Engler Aborts One Mandate For Health Care

May 7, 2002
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LANSING – Gov. John Engler vetoed one of two bills last week passed by Michigan lawmakers last month that would affect the health care benefits employers can offer their workers.

The governor killed the one that would have required employers to buy a supplemental policy to provide elective abortion coverage. The other would direct insurers to include a policy that would pay for the drugs and supplies of employees diagnosed with diabetes as part of a company’s basic plan. Engler hadn’t acted on the diabetes bill as of last week.

In rejecting the abortion coverage bill, Engler said “persistent questions were raised about administration, enforcement, cost and constitutionality of this legislation which were not adequately addressed.” He returned the abortion package to the Legislature, an indication that he may be willing to work with lawmakers on a new version.

Prior to the governor’s action last week, the Michigan Chamber of Commerce urged Engler to veto the diabetes bill.

The Michigan Manufacturers Association also fears that the diabetes coverage could adversely affect a benefits package an employer offers because of a potential cost increase passed on to them by insurers in order to pay for prescription drugs and other supplies.

MMA President and CEO John W. “Mac” MacIlroy was also concerned that a Republican-controlled Legislature was presenting the private sector with directives.

“MMA has received assurances that this mandate, which is the first in more than a decade, will not open the floodgates to additional health care mandates,” he said.

But Republican Rep. Alan Sanborn said he was disappointed that his party, the one of lesser government is better government, was telling employers what should or shouldn’t be in their health care packages.

“The House has not passed mandated coverage in the last 12 years. I find it very unusual that a Republican-controlled House would start the mandate wheel rolling again,” he said.

Sanborn, a Richmond lawmaker, proposed an alternative bill that would have given diabetics state tax credits for their drug and supply purchases. He claimed that lawmakers didn’t spend enough time debating the potential impact the bills would have on insurance rates before they voted.

Senator Ken Sikkema, however, felt Michigan lawmakers did the right thing when they approved both measures. The Grandville Republican told the Business Journal that coverage for diabetic supplies would bring down the overall cost of health care for employers.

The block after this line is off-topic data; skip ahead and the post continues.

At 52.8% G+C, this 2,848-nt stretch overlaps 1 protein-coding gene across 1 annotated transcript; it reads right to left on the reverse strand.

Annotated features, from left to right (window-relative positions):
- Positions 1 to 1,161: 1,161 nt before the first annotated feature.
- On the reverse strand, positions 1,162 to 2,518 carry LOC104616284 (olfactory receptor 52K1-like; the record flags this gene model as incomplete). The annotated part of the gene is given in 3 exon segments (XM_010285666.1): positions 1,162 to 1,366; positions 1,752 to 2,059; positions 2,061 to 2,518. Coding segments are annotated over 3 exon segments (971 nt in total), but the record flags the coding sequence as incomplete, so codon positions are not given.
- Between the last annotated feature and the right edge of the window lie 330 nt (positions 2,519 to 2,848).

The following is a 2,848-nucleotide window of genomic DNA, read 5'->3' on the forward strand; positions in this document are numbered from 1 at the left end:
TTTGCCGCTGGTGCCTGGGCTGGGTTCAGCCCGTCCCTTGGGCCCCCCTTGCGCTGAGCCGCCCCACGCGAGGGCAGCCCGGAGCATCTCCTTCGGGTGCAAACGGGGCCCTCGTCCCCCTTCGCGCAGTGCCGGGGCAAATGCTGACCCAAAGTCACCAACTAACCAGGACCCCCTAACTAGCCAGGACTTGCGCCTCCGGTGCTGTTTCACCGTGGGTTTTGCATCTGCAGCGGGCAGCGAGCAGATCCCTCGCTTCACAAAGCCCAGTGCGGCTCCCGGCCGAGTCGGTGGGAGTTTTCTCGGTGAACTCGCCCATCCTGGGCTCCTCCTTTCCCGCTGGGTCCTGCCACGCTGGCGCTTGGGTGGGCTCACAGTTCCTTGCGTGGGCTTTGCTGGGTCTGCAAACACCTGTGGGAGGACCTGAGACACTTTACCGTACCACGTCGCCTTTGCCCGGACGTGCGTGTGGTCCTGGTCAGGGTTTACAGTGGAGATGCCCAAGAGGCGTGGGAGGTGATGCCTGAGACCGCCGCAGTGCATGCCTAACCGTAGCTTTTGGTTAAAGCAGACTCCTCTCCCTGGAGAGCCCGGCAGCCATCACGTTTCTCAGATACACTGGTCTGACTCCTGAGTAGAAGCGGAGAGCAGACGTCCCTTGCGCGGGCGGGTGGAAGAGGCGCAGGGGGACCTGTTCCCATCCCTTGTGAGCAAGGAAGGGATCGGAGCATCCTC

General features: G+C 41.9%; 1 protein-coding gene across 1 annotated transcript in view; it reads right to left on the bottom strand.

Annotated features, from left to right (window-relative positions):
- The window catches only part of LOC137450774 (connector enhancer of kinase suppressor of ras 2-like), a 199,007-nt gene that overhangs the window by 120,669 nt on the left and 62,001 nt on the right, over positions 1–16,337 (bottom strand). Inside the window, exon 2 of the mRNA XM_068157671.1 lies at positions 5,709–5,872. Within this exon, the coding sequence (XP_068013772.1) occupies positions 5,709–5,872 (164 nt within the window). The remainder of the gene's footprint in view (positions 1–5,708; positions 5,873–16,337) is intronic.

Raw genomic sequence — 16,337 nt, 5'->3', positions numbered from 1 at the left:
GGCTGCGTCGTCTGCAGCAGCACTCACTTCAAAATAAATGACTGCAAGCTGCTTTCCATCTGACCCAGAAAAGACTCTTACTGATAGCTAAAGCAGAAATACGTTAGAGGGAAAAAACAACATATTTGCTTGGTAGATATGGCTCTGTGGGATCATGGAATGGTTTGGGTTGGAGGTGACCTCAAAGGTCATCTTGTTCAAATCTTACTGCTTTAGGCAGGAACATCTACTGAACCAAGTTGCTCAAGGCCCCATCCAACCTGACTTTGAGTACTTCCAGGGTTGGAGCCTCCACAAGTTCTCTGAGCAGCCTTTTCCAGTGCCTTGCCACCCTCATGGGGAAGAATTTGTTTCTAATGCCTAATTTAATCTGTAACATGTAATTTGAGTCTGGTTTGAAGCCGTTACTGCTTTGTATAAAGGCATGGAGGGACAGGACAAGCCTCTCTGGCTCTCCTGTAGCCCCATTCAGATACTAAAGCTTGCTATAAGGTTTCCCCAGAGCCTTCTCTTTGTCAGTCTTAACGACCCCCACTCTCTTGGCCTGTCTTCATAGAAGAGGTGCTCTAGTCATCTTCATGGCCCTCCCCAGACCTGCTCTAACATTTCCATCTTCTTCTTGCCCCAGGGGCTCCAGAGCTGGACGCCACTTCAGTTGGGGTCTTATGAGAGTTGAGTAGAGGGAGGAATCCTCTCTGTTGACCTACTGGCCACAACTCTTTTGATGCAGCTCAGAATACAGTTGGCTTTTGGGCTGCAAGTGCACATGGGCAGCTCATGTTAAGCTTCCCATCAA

“The evidence is just overwhelming. If you cover the equipment and medications that diabetics need, the up-front costs of doing that saves horrendous costs later on because of the implications that diabetes leads to hearts attacks, strokes and kidney disease,” he said.

Sikkema said the cost-saving evidence was so clear that the Republican-dominated Senate made the diabetes bills a priority. He then criticized the belief that mandates automatically raise costs.

“The mantra of no mandates because all mandates increase health care costs is an overly broad statement. You have to look at what you’re talking about,” he said. “In a Republican legislature, we would never have passed a diabetes mandate if that [the cost savings] weren’t true.”

As for the abortion coverage bill, Sikkema felt it was a public policy issue, just one of many that government regulates, and that lawmakers didn’t exceed their authority there, either.

“The legislature regulates health care. It regulates the insurance industry. It regulates HMOs. All to an incredible extent, so this isn’t unique,” he said. “There is nothing about diabetes or the abortion issue that is unique in terms of regulation.”

Nor did Sikkema feel that his party was following someone else’s orders.

“If anything, this points out that there is disagreement in the Republican ranks,” he said of criticism from party members.

“This accusation that Republicans just wake up in the morning and get our marching orders from the Chamber of Commerce and we do their bidding, obviously that isn’t true because the Michigan Chamber of Commerce was adamantly opposed to the diabetes law.

“So, if anything, this should tell you that a Republican legislature decides its own course. We don’t take directions from anybody,” he added.

Sen. John Schwarz, R-Battle Creek, sponsored one of the bills on diabetes coverage. Schwarz, also a doctor, said there were more than 400,000 diagnosed diabetics in Michigan and an estimated 200,000 who haven’t been diagnosed yet.           

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